Through these stories Osnos traces the cadence of everyday life that often gets lost amid modern China’s played-out superlatives.
Now living in Washington, DC, Osnos spoke to : What are the most notable ways China has changed since you first visited?
When Evan Osnos first arrived in Beijing as a college student in 1996, China was a different country. “Cameras had failed to convey how much closer it was, in spirit and geography, to the windswept plains of Mongolia than to the neon lights of Hong Kong,” Osnos writes of that time in , his new book on modern China. Two years later, Osnos returned for a summer to find that a feverish desire to consume—houses, Cokes, meat—had taken hold.
Despite nearly 20 years of economic reforms and opening up to the West, Chinese people still rejected imports like Hollywood and Mc Donald’s.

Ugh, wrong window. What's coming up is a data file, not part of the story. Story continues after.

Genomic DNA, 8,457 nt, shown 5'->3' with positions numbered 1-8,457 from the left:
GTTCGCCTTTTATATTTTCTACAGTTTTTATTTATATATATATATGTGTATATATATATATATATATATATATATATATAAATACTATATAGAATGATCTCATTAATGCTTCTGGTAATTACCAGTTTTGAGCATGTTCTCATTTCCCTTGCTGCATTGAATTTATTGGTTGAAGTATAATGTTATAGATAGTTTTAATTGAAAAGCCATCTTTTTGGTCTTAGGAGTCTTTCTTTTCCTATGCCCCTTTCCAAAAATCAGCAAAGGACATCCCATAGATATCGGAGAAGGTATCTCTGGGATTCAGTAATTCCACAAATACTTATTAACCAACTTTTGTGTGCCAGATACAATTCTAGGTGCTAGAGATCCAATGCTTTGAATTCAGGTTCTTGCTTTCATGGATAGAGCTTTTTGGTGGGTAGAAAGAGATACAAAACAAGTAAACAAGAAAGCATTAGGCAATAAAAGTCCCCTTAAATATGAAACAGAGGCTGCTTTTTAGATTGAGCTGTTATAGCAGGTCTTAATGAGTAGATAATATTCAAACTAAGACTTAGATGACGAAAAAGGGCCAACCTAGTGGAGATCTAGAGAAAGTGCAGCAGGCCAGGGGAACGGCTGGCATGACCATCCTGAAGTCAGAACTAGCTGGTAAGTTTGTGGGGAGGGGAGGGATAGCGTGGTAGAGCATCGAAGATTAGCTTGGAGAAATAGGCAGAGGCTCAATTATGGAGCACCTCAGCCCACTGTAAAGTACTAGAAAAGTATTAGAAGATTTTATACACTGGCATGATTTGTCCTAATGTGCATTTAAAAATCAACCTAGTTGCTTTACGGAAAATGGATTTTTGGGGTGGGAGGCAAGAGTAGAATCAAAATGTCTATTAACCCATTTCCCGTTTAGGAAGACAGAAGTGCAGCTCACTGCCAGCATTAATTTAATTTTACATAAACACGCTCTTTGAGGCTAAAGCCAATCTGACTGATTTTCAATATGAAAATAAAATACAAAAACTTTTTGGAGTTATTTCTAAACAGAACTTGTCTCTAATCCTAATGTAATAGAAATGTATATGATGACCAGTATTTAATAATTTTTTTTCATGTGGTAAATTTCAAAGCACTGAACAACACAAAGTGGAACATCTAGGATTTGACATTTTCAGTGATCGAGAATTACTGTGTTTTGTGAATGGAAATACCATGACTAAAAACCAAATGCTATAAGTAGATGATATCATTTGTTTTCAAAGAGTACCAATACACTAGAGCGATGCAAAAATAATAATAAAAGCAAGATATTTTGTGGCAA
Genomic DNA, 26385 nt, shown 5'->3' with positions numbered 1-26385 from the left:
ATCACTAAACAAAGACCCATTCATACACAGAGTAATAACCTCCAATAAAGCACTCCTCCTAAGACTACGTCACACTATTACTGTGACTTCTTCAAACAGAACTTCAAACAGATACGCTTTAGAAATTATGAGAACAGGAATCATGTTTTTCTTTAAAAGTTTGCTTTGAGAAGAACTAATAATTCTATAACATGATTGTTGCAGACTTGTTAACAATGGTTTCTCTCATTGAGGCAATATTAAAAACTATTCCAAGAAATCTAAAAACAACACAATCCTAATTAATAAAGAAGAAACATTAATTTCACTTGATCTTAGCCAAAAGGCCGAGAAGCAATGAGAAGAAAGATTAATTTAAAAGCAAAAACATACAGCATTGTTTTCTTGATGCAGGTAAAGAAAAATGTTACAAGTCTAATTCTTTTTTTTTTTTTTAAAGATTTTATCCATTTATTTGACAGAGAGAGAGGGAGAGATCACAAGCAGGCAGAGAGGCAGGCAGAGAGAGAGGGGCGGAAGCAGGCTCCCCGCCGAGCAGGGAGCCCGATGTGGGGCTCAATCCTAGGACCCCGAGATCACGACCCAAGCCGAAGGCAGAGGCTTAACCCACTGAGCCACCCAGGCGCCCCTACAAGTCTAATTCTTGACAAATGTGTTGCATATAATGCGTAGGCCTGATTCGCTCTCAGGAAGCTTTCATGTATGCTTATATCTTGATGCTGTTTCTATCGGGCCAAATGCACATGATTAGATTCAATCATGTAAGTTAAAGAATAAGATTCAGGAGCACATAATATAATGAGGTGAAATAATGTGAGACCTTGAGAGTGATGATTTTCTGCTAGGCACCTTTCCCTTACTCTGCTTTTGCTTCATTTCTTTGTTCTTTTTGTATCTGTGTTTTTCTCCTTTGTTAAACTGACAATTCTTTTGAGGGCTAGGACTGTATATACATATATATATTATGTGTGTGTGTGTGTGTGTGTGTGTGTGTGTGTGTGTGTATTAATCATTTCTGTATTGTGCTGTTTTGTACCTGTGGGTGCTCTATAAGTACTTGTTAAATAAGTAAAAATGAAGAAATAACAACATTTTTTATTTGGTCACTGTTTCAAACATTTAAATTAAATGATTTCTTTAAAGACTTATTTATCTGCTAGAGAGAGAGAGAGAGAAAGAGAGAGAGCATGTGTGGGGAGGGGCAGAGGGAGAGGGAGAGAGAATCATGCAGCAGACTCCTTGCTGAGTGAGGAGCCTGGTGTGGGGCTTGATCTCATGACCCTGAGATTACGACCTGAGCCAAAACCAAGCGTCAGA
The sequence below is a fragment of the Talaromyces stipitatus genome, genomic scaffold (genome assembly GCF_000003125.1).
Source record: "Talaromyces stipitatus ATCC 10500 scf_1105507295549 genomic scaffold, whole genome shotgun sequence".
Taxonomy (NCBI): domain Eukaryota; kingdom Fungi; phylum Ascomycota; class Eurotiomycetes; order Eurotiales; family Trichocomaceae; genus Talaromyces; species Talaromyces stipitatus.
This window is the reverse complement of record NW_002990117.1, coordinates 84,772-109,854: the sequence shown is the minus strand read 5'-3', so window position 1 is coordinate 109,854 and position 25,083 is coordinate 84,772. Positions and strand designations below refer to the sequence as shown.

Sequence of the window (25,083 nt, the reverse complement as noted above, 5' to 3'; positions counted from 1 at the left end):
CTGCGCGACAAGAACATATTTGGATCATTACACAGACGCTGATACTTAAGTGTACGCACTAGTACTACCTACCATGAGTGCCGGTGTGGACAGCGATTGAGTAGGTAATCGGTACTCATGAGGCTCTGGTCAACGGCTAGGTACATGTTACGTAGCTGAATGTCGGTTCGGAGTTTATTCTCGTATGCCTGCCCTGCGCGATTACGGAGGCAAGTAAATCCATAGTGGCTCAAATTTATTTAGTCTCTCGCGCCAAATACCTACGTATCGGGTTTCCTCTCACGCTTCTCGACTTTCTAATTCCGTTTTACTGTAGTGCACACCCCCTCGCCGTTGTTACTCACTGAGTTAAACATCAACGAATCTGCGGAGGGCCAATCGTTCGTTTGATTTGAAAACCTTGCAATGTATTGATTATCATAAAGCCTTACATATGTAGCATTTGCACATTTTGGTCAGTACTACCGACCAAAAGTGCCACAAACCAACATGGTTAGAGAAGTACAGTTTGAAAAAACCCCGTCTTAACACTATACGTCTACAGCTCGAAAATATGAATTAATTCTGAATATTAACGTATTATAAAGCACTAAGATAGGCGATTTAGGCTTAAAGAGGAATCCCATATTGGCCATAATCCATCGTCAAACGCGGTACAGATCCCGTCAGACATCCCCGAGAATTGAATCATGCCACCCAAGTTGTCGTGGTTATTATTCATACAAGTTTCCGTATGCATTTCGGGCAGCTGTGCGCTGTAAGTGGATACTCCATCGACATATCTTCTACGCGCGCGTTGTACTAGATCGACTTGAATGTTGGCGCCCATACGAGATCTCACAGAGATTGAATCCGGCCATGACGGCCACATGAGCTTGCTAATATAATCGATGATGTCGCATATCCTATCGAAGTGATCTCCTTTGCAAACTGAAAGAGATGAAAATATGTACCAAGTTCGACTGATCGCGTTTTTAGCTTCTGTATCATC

There was a woman named Gong Haiyan who I wrote about when she was just out of graduate school, and all of a sudden she was taking her company public on the stock exchange, and got very wealthy.
That seemed like in its own way a symbol of this moment in China.
Were you surprised at by this, given the book prominently features Tiananmen and the June 4th protests, and dissidents like Chen Guangcheng, Liu Xiaobo, and Shi Tao?
They imagine themselves to be the actor at the center of this drama. It’s meaningful in all kinds of ways—politically, economically, socially.
So let’s just not talk about that.’ I felt like I couldn’t do the equivalent in Chinese.
MJ: One of the themes you return to throughout the book is how decades of economic development has unleashed a sense of ambition among Chinese citizens, to seek fortune, information, and a sense of self.
, you wrote about trying to publish a Chinese edition of this book.
Local publishers wanted to significantly revise or censor politically sensitive sentences.